The parameters for defining "loss" and "damages" under the CFAA were addressed in I.M.S. Inquiry Management Systems, Ltd. v. Berkshire Information Systems, Inc.3 I.M.S. Inquiry Management Systems ("IMS"), provided a web-based service called "e-Basket" which was used by its clients to track magazine advertising. Berkshire Information Systems, Inc. ("Berkshire"), which operated a competing service called "Marketshareinfo.com," used a user identification and password belonging to a third party to access e-Basket and copied approximately 85 percent of its report formats. IMS sued claiming that Berkshire violated the CFAA. Berkshire moved to dismiss, asserting, among other things, that IMS had pled neither "damages" nor "loss" as required in the CFAA. The Court disagreed.
It held that the data available through the e-Basket was intended to be used exclusively by IMS customers, not for appropriation by its competitors. Copying 85 percent of IMS's report formats to assist in the development of a competing system impaired the integrity of IMS's data and system and was, therefore, damage as defined by the CFAA.4 In addition, IMS's claim that it incurred costs in damage assessment and remedial measures in excess of the $5,000 required by the CFAA was sufficient to constitute a loss under the statute.5
In United States v. Middleton,6 the Ninth Circuit Court of Appeals considered how the $5,000 minimum may be calculated. Middleton worked as a personal computer administrator for Slip.net, an Internet service provider. After quitting his job, he began writing threatening emails to the company. Thereafter, he gained access to the company computer, "changed all the administrative passwords, altered the computer's registry, deleted the entire billing system (including programs that ran the billing software), and deleted two internal databases." In addition to the cost of replacing the software Middleton had deleted, and of hiring an outside consultant, Slip.net employees spent over 150 hours investigating the source and extent of the damage and repairing it. Middleton was arrested, charged, tried and convicted of criminal violation of the CFAA.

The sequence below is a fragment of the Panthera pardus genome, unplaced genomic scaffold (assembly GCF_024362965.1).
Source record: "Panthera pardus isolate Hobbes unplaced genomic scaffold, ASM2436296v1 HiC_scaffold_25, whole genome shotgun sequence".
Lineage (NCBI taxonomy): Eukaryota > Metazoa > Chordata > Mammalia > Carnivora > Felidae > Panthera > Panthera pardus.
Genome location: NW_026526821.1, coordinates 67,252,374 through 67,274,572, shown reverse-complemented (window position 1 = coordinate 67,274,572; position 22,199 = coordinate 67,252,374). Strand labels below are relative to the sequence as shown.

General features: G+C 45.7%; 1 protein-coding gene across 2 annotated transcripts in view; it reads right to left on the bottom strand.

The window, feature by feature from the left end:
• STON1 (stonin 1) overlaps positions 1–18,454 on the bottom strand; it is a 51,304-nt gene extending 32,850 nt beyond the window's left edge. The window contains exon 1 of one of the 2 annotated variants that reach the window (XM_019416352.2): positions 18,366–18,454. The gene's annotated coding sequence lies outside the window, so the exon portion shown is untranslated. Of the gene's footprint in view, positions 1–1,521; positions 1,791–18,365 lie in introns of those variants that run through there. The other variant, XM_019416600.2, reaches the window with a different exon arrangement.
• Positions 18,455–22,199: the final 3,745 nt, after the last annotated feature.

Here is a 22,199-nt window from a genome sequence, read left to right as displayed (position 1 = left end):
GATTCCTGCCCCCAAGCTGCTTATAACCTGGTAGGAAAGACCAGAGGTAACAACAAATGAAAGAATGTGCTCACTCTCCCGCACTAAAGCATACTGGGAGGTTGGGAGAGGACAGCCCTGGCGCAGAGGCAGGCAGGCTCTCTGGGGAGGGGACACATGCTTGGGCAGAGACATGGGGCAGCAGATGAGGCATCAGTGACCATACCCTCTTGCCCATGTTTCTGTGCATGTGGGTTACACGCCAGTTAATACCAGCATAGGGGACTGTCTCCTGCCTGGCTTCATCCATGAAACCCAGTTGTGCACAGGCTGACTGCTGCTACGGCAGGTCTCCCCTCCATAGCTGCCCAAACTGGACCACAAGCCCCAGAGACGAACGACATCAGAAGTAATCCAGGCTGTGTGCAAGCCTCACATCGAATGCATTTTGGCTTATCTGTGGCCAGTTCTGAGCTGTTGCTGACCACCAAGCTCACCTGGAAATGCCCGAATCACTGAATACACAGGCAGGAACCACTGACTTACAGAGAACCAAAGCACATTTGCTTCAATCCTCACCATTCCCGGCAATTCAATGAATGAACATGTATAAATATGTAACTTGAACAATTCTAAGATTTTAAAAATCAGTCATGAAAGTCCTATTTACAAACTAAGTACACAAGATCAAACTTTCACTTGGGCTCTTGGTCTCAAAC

Among his grounds of appeal, Middleton argued that since Slip.net paid its employees fixed salaries and there was no evidence that they were diverted from other responsibilities, Slip.net suffered no financial loss. In other words, he argued "unless Slip.net paid its salaried employees an extra $5,000 for the time spent fixing the computer system, or unless the company was prevented from making $5,000 that it otherwise would have made because of the employees' diversion, Slip.net has not suffered 'damage' as defined in the statute." The Court of Appeals disagreed, holding "[t]here is no basis to believe that Congress intended the element of 'damage' to depend on a victim's choice of whether to use hourly employees, outside contractors, or salaried employees to repair the same level of harm to a protected computer. Rather, whether the amount of time spent by the employees and their imputed hourly rates were reasonable for the repair tasks are questions to be answered by the trier of fact."
In Creative Computing v. Getloaded.com LLC,7 the Ninth Circuit Court of Appeals considered whether a plaintiff's own negligence barred its claim for damages. It held that it did not. Creative Computing ("CC") developed an Internet site called truckstop.com through which truckers could find available loads within a given radius of their location which could fill vacant space on their trucks. The site dominated the load-board industry. Getloaded.com ("Getloaded"), in its efforts to compete, hacked into CC's website though a "back door" that would have been locked if CC had installed an available patch. In addition, to get CC's customer list, Getloaded hired a CC employee who, while still employed by CC, downloaded and sent information to his home email account which enabled him to access the CC server from home and retrieve customer lists.